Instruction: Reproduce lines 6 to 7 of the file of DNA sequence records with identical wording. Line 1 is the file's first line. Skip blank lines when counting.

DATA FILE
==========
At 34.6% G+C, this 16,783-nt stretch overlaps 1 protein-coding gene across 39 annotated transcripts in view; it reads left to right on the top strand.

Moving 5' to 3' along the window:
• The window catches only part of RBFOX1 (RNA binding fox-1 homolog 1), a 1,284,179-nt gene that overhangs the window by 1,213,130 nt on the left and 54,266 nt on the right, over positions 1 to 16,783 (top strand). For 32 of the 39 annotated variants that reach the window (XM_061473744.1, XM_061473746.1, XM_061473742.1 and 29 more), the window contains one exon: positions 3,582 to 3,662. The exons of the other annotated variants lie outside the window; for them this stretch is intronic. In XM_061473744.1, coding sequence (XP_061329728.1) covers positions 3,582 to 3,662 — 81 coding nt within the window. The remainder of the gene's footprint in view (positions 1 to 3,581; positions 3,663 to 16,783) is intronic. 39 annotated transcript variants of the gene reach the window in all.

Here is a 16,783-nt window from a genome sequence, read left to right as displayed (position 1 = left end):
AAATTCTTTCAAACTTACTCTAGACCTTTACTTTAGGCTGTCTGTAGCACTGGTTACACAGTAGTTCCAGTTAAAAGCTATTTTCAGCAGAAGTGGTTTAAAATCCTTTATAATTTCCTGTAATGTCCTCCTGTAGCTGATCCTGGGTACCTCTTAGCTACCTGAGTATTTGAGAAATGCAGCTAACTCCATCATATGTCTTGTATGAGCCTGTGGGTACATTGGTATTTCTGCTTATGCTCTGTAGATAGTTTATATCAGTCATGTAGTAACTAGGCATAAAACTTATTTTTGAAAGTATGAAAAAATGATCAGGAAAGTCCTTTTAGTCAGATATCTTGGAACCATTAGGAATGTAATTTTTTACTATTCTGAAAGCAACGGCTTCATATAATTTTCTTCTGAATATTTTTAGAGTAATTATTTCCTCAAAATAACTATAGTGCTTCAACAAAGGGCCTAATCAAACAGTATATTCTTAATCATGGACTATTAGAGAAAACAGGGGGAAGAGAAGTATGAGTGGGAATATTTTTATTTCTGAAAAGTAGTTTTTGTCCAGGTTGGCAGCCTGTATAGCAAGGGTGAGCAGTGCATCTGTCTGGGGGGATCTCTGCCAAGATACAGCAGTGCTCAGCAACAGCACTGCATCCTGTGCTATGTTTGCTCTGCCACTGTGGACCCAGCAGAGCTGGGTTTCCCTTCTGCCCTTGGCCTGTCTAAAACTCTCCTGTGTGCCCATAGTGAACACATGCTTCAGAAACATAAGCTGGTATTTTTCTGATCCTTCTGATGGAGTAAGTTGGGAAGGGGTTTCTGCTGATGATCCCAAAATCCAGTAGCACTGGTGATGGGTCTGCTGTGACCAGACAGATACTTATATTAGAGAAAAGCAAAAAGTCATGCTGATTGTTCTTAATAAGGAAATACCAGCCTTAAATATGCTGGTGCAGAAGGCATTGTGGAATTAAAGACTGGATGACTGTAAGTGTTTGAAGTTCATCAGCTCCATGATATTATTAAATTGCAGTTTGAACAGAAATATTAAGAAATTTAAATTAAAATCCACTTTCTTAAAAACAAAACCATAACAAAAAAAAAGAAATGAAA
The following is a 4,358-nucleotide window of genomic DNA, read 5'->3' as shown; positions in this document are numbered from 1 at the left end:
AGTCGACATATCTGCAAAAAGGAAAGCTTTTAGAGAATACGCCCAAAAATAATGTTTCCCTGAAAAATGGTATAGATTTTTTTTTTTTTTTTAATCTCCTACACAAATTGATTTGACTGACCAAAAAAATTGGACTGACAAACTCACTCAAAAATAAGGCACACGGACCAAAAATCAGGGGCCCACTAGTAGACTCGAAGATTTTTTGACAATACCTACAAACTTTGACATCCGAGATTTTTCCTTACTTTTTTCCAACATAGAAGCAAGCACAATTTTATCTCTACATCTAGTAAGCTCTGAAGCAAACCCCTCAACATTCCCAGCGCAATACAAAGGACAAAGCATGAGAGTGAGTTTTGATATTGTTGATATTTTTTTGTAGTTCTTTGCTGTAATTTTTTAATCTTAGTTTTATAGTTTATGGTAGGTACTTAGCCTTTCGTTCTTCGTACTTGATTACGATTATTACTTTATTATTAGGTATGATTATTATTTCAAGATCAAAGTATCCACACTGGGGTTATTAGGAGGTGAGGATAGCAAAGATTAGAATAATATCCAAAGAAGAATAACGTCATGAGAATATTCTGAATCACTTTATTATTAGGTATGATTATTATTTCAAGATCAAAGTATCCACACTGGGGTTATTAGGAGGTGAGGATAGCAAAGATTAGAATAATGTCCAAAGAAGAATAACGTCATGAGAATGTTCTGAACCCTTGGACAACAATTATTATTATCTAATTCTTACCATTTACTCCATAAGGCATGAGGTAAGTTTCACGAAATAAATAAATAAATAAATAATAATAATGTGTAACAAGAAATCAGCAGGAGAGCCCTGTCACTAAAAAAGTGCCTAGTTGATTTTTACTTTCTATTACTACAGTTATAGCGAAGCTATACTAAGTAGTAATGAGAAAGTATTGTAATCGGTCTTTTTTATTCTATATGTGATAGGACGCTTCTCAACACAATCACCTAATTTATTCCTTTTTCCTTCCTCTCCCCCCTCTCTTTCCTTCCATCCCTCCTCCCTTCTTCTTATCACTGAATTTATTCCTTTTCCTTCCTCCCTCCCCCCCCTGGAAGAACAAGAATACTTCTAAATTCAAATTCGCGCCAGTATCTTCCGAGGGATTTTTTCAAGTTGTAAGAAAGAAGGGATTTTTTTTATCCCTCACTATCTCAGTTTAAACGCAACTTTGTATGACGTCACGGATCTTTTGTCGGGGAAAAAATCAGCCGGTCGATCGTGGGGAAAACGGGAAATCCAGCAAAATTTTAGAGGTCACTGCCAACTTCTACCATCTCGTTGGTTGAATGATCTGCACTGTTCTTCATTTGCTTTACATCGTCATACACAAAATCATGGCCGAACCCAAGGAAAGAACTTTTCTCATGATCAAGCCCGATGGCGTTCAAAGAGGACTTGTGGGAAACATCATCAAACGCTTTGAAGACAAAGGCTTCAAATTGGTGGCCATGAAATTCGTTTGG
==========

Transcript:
The following is a 4,358-nucleotide window of genomic DNA, read 5'->3' as shown; positions in this document are numbered from 1 at the left end:
AGTCGACATATCTGCAAAAAGGAAAGCTTTTAGAGAATACGCCCAAAAATAATGTTTCCCTGAAAAATGGTATAGATTTTTTTTTTTTTTTTAATCTCCTACACAAATTGATTTGACTGACCAAAAAAATTGGACTGACAAACTCACTCAAAAATAAGGCACACGGACCAAAAATCAGGGGCCCACTAGTAGACTCGAAGATTTTTTGACAATACCTACAAACTTTGACATCCGAGATTTTTCCTTACTTTTTTCCAACATAGAAGCAAGCACAATTTTATCTCTACATCTAGTAAGCTCTGAAGCAAACCCCTCAACATTCCCAGCGCAATACAAAGGACAAAGCATGAGAGTGAGTTTTGATATTGTTGATATTTTTTTGTAGTTCTTTGCTGTAATTTTTTAATCTTAGTTTTATAGTTTATGGTAGGTACTTAGCCTTTCGTTCTTCGTACTTGATTACGATTATTACTTTATTATTAGGTATGATTATTATTTCAAGATCAAAGTATCCACACTGGGGTTATTAGGAGGTGAGGATAGCAAAGATTAGAATAATATCCAAAGAAGAATAACGTCATGAGAATATTCTGAATCACTTTATTATTAGGTATGATTATTATTTCAAGATCAAAGTATCCACACTGGGGTTATTAGGAGGTGAGGATAGCAAAGATTAGAATAATGTCCAAAGAAGAATAACGTCATGAGAATGTTCTGAACCCTTGGACAACAATTATTATTATCTAATTCTTACCATTTACTCCATAAGGCATGAGGTAAGTTTCACGAAATAAATAAATAAATAAATAATAATAATGTGTAACAAGAAATCAGCAGGAGAGCCCTGTCACTAAAAAAGTGCCTAGTTGATTTTTACTTTCTATTACTACAGTTATAGCGAAGCTATACTAAGTAGTAATGAGAAAGTATTGTAATCGGTCTTTTTTATTCTATATGTGATAGGACGCTTCTCAACACAATCACCTAATTTATTCCTTTTTCCTTCCTCTCCCCCCTCTCTTTCCTTCCATCCCTCCTCCCTTCTTCTTATCACTGAATTTATTCCTTTTCCTTCCTCCCTCCCCCCCCTGGAAGAACAAGAATACTTCTAAATTCAAATTCGCGCCAGTATCTTCCGAGGGATTTTTTCAAGTTGTAAGAAAGAAGGGATTTTTTTTATCCCTCACTATCTCAGTTTAAACGCAACTTTGTATGACGTCACGGATCTTTTGTCGGGGAAAAAATCAGCCGGTCGATCGTGGGGAAAACGGGAAATCCAGCAAAATTTTAGAGGTCACTGCCAACTTCTACCATCTCGTTGGTTGAATGATCTGCACTGTTCTTCATTTGCTTTACATCGTCATACACAAAATCATGGCCGAACCCAAGGAAAGAACTTTTCTCATGATCAAGCCCGATGGCGTTCAAAGAGGACTTGTGGGAAACATCATCAAACGCTTTGAAGACAAAGGCTTCAAATTGGTGGCCATGAAATTCGTTTGG